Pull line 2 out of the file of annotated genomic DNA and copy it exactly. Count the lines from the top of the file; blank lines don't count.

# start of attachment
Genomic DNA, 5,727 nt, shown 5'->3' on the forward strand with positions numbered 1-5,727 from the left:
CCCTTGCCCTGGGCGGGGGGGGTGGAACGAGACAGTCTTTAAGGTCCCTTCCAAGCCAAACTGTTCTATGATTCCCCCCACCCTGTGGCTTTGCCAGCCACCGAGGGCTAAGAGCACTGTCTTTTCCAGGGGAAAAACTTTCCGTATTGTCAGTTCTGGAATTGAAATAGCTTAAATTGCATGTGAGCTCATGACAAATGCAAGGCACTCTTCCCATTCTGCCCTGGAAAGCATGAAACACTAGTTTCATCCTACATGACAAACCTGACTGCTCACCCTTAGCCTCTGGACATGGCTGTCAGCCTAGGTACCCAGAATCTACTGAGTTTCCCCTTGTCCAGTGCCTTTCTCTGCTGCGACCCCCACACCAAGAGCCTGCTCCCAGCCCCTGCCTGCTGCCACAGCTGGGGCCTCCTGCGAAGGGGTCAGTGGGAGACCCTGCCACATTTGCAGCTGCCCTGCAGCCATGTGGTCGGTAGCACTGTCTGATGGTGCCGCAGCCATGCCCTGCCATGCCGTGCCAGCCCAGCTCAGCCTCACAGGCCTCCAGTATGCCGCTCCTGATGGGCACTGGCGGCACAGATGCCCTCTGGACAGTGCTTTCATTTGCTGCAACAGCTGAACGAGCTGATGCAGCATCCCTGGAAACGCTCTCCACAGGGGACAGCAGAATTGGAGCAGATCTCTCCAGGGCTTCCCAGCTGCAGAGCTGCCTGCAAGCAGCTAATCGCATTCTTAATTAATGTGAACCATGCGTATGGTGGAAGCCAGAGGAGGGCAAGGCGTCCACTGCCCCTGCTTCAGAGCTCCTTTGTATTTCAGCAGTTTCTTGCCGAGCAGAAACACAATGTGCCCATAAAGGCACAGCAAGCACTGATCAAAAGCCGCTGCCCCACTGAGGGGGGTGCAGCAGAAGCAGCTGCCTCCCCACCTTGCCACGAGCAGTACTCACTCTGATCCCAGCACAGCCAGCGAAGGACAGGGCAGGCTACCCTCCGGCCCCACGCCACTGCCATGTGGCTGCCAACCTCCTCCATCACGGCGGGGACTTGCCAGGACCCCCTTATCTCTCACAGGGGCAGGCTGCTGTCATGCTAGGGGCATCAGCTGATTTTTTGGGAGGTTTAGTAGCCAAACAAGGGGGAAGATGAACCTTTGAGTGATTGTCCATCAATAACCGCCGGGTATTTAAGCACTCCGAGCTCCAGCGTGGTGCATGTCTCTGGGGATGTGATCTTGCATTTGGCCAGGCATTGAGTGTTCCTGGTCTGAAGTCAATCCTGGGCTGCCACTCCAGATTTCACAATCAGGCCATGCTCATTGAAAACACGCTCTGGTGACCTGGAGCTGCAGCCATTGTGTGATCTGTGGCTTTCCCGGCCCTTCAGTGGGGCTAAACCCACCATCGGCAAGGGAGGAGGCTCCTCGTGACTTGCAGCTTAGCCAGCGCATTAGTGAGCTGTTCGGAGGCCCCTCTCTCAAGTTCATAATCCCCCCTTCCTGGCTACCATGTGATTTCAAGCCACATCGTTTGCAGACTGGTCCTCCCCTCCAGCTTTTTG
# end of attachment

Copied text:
CCCTTGCCCTGGGCGGGGGGGGTGGAACGAGACAGTCTTTAAGGTCCCTTCCAAGCCAAACTGTTCTATGATTCCCCCCACCCTGTGGCTTTGCCAGCCACCGAGGGCTAAGAGCACTGTCTTTTCCAGGGGAAAAACTTTCCGTATTGTCAGTTCTGGAATTGAAATAGCTTAAATTGCATGTGAGCTCATGACAAATGCAAGGCACTCTTCCCATTCTGCCCTGGAAAGCATGAAACACTAGTTTCATCCTACATGACAAACCTGACTGCTCACCCTTAGCCTCTGGACATGGCTGTCAGCCTAGGTACCCAGAATCTACTGAGTTTCCCCTTGTCCAGTGCCTTTCTCTGCTGCGACCCCCACACCAAGAGCCTGCTCCCAGCCCCTGCCTGCTGCCACAGCTGGGGCCTCCTGCGAAGGGGTCAGTGGGAGACCCTGCCACATTTGCAGCTGCCCTGCAGCCATGTGGTCGGTAGCACTGTCTGATGGTGCCGCAGCCATGCCCTGCCATGCCGTGCCAGCCCAGCTCAGCCTCACAGGCCTCCAGTATGCCGCTCCTGATGGGCACTGGCGGCACAGATGCCCTCTGGACAGTGCTTTCATTTGCTGCAACAGCTGAACGAGCTGATGCAGCATCCCTGGAAACGCTCTCCACAGGGGACAGCAGAATTGGAGCAGATCTCTCCAGGGCTTCCCAGCTGCAGAGCTGCCTGCAAGCAGCTAATCGCATTCTTAATTAATGTGAACCATGCGTATGGTGGAAGCCAGAGGAGGGCAAGGCGTCCACTGCCCCTGCTTCAGAGCTCCTTTGTATTTCAGCAGTTTCTTGCCGAGCAGAAACACAATGTGCCCATAAAGGCACAGCAAGCACTGATCAAAAGCCGCTGCCCCACTGAGGGGGGTGCAGCAGAAGCAGCTGCCTCCCCACCTTGCCACGAGCAGTACTCACTCTGATCCCAGCACAGCCAGCGAAGGACAGGGCAGGCTACCCTCCGGCCCCACGCCACTGCCATGTGGCTGCCAACCTCCTCCATCACGGCGGGGACTTGCCAGGACCCCCTTATCTCTCACAGGGGCAGGCTGCTGTCATGCTAGGGGCATCAGCTGATTTTTTGGGAGGTTTAGTAGCCAAACAAGGGGGAAGATGAACCTTTGAGTGATTGTCCATCAATAACCGCCGGGTATTTAAGCACTCCGAGCTCCAGCGTGGTGCATGTCTCTGGGGATGTGATCTTGCATTTGGCCAGGCATTGAGTGTTCCTGGTCTGAAGTCAATCCTGGGCTGCCACTCCAGATTTCACAATCAGGCCATGCTCATTGAAAACACGCTCTGGTGACCTGGAGCTGCAGCCATTGTGTGATCTGTGGCTTTCCCGGCCCTTCAGTGGGGCTAAACCCACCATCGGCAAGGGAGGAGGCTCCTCGTGACTTGCAGCTTAGCCAGCGCATTAGTGAGCTGTTCGGAGGCCCCTCTCTCAAGTTCATAATCCCCCCTTCCTGGCTACCATGTGATTTCAAGCCACATCGTTTGCAGACTGGTCCTCCCCTCCAGCTTTTTG